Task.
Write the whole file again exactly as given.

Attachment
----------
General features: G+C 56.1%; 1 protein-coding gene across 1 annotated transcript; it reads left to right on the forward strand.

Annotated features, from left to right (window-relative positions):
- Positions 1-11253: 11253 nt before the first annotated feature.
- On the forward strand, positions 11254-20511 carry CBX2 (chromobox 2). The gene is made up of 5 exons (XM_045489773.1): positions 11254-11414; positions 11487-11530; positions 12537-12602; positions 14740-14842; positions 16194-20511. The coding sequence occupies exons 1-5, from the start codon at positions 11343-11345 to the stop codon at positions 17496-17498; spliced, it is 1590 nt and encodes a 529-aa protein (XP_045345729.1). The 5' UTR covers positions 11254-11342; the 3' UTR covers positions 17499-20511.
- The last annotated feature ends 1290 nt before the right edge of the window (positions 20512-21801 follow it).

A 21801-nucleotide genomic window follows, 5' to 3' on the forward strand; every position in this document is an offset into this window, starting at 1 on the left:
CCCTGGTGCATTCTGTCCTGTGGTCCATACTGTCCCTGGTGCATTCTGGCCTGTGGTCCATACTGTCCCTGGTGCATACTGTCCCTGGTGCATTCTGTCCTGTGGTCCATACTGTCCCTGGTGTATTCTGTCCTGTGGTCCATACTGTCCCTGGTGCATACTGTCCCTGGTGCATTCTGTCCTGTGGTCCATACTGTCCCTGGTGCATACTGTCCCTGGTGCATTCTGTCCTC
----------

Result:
General features: G+C 56.1%; 1 protein-coding gene across 1 annotated transcript; it reads left to right on the forward strand.

Annotated features, from left to right (window-relative positions):
- Positions 1-11253: 11253 nt before the first annotated feature.
- On the forward strand, positions 11254-20511 carry CBX2 (chromobox 2). The gene is made up of 5 exons (XM_045489773.1): positions 11254-11414; positions 11487-11530; positions 12537-12602; positions 14740-14842; positions 16194-20511. The coding sequence occupies exons 1-5, from the start codon at positions 11343-11345 to the stop codon at positions 17496-17498; spliced, it is 1590 nt and encodes a 529-aa protein (XP_045345729.1). The 5' UTR covers positions 11254-11342; the 3' UTR covers positions 17499-20511.
- The last annotated feature ends 1290 nt before the right edge of the window (positions 20512-21801 follow it).

A 21801-nucleotide genomic window follows, 5' to 3' on the forward strand; every position in this document is an offset into this window, starting at 1 on the left:
CCCTGGTGCATTCTGTCCTGTGGTCCATACTGTCCCTGGTGCATTCTGGCCTGTGGTCCATACTGTCCCTGGTGCATACTGTCCCTGGTGCATTCTGTCCTGTGGTCCATACTGTCCCTGGTGTATTCTGTCCTGTGGTCCATACTGTCCCTGGTGCATACTGTCCCTGGTGCATTCTGTCCTGTGGTCCATACTGTCCCTGGTGCATACTGTCCCTGGTGCATTCTGTCCTC